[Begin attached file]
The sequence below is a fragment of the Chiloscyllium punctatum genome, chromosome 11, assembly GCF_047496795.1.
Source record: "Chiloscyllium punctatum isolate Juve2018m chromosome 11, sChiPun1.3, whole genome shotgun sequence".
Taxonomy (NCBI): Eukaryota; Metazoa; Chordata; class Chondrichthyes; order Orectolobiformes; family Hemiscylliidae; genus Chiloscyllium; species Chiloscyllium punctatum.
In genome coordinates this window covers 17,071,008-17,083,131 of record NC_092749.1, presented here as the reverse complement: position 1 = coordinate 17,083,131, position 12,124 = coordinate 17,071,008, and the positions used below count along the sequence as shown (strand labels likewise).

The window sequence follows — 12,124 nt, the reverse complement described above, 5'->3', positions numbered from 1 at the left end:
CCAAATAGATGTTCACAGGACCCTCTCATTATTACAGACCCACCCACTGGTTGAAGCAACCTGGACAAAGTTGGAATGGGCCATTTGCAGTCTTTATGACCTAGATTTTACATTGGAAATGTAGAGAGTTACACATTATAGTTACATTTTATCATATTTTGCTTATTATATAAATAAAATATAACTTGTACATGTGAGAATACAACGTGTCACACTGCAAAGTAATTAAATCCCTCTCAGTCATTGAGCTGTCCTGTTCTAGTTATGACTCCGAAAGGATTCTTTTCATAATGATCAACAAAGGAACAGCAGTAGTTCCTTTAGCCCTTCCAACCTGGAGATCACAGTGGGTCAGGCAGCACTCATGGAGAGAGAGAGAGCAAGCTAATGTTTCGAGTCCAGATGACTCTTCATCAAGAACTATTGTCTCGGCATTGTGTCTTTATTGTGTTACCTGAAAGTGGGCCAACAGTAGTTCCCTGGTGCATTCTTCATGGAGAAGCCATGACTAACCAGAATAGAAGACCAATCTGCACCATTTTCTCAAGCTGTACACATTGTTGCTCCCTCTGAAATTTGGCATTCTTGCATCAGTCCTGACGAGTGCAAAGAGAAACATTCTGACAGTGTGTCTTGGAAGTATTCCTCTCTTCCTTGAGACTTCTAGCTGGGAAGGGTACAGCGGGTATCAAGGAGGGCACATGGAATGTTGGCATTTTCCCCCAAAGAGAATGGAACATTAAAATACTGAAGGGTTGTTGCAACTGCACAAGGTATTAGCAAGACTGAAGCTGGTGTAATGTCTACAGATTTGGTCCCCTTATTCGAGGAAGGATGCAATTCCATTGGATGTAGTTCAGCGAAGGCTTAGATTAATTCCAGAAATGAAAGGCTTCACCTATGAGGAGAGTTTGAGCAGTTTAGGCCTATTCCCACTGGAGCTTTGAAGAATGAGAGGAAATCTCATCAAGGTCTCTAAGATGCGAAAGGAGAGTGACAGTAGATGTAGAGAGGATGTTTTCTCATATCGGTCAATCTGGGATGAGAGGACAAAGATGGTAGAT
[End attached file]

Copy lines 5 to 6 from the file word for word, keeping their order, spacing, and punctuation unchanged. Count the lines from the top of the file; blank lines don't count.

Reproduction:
The window sequence follows — 12,124 nt, the reverse complement described above, 5'->3', positions numbered from 1 at the left end:
CCAAATAGATGTTCACAGGACCCTCTCATTATTACAGACCCACCCACTGGTTGAAGCAACCTGGACAAAGTTGGAATGGGCCATTTGCAGTCTTTATGACCTAGATTTTACATTGGAAATGTAGAGAGTTACACATTATAGTTACATTTTATCATATTTTGCTTATTATATAAATAAAATATAACTTGTACATGTGAGAATACAACGTGTCACACTGCAAAGTAATTAAATCCCTCTCAGTCATTGAGCTGTCCTGTTCTAGTTATGACTCCGAAAGGATTCTTTTCATAATGATCAACAAAGGAACAGCAGTAGTTCCTTTAGCCCTTCCAACCTGGAGATCACAGTGGGTCAGGCAGCACTCATGGAGAGAGAGAGAGCAAGCTAATGTTTCGAGTCCAGATGACTCTTCATCAAGAACTATTGTCTCGGCATTGTGTCTTTATTGTGTTACCTGAAAGTGGGCCAACAGTAGTTCCCTGGTGCATTCTTCATGGAGAAGCCATGACTAACCAGAATAGAAGACCAATCTGCACCATTTTCTCAAGCTGTACACATTGTTGCTCCCTCTGAAATTTGGCATTCTTGCATCAGTCCTGACGAGTGCAAAGAGAAACATTCTGACAGTGTGTCTTGGAAGTATTCCTCTCTTCCTTGAGACTTCTAGCTGGGAAGGGTACAGCGGGTATCAAGGAGGGCACATGGAATGTTGGCATTTTCCCCCAAAGAGAATGGAACATTAAAATACTGAAGGGTTGTTGCAACTGCACAAGGTATTAGCAAGACTGAAGCTGGTGTAATGTCTACAGATTTGGTCCCCTTATTCGAGGAAGGATGCAATTCCATTGGATGTAGTTCAGCGAAGGCTTAGATTAATTCCAGAAATGAAAGGCTTCACCTATGAGGAGAGTTTGAGCAGTTTAGGCCTATTCCCACTGGAGCTTTGAAGAATGAGAGGAAATCTCATCAAGGTCTCTAAGATGCGAAAGGAGAGTGACAGTAGATGTAGAGAGGATGTTTTCTCATATCGGTCAATCTGGGATGAGAGGACAAAGATGGTAGAT